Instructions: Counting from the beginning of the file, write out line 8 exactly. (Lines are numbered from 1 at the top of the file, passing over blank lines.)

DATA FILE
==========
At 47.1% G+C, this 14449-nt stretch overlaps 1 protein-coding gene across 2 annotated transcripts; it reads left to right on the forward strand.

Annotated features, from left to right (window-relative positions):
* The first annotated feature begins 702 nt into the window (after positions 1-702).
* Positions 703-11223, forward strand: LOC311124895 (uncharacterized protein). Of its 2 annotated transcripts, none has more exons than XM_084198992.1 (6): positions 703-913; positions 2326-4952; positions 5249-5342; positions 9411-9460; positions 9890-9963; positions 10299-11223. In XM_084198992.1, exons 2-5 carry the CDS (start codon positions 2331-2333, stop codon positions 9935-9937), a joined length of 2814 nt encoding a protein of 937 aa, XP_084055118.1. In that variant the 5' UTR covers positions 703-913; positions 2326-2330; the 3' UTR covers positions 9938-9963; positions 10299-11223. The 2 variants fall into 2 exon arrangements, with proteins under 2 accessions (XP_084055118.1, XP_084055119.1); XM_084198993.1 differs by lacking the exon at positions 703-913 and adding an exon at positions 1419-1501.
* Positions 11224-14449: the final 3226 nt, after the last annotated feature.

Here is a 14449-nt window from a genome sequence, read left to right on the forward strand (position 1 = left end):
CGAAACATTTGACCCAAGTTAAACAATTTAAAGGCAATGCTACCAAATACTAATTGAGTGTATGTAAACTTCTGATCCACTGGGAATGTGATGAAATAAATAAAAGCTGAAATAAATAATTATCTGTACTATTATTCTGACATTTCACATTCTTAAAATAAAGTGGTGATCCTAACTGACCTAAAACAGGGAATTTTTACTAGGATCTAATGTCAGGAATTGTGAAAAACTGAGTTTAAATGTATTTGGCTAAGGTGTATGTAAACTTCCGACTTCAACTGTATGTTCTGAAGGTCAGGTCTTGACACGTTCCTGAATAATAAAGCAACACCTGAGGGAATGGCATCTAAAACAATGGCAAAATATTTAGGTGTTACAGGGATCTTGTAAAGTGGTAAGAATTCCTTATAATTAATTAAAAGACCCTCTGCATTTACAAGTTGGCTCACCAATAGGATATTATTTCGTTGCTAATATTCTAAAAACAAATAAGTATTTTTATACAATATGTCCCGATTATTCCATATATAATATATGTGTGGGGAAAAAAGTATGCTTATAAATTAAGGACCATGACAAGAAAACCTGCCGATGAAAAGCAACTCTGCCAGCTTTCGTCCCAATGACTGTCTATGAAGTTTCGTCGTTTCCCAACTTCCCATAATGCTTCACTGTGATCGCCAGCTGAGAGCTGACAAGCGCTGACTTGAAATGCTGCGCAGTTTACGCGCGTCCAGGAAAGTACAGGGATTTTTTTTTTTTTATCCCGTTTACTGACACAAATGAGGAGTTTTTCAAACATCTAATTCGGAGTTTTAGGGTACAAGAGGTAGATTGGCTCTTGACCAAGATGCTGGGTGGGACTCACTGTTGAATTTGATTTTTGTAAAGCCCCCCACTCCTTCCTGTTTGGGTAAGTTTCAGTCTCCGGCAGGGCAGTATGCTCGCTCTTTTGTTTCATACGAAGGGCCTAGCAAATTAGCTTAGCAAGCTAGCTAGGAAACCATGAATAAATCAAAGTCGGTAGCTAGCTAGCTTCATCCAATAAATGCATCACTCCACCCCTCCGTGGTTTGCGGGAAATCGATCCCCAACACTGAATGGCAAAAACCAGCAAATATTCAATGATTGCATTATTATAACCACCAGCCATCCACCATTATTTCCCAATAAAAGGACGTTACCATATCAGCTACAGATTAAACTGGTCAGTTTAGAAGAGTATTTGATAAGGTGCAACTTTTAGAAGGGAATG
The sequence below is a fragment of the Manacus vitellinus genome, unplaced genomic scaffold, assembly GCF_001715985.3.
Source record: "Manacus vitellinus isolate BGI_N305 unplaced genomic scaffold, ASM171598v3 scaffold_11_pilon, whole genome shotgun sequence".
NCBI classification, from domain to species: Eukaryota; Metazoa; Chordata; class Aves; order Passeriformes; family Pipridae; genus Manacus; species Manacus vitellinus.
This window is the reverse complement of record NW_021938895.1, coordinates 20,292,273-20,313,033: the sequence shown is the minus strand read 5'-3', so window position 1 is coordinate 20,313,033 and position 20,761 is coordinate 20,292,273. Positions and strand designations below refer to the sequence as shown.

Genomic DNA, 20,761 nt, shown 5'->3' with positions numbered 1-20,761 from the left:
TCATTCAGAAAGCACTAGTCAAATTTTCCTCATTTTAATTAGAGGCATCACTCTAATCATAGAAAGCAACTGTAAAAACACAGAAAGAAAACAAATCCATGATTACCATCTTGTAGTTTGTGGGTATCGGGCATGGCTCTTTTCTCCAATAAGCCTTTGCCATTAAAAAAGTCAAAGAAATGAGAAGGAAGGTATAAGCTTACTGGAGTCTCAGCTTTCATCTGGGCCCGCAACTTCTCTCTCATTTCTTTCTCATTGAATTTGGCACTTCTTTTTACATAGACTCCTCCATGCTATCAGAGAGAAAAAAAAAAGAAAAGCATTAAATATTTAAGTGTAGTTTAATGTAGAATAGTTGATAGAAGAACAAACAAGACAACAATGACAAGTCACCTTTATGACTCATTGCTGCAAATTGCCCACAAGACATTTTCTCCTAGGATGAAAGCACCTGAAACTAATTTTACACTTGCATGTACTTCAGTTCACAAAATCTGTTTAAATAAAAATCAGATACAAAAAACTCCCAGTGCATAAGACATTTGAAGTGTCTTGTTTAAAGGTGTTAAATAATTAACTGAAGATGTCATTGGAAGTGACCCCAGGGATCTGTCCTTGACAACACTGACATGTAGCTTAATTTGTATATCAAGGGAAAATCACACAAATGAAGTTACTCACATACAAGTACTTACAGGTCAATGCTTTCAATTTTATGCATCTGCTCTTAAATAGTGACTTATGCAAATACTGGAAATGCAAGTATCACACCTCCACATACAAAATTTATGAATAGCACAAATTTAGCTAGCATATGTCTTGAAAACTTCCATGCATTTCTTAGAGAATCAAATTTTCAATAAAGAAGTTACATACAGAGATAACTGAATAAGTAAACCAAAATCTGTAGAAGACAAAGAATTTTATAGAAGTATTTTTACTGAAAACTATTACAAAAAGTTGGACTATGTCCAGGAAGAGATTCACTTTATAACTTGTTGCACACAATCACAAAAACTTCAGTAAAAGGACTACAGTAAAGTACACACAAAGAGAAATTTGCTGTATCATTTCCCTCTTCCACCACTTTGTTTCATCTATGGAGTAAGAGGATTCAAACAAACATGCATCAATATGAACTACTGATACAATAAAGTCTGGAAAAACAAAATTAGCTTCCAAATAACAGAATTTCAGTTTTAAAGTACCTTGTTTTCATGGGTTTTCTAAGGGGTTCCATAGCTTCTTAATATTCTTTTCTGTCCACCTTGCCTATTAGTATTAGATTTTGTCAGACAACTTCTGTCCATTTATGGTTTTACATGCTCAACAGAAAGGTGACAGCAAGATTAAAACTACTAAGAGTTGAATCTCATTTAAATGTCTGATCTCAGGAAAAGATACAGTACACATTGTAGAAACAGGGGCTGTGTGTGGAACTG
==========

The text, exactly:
The sequence below is a fragment of the Manacus vitellinus genome, unplaced genomic scaffold, assembly GCF_001715985.3.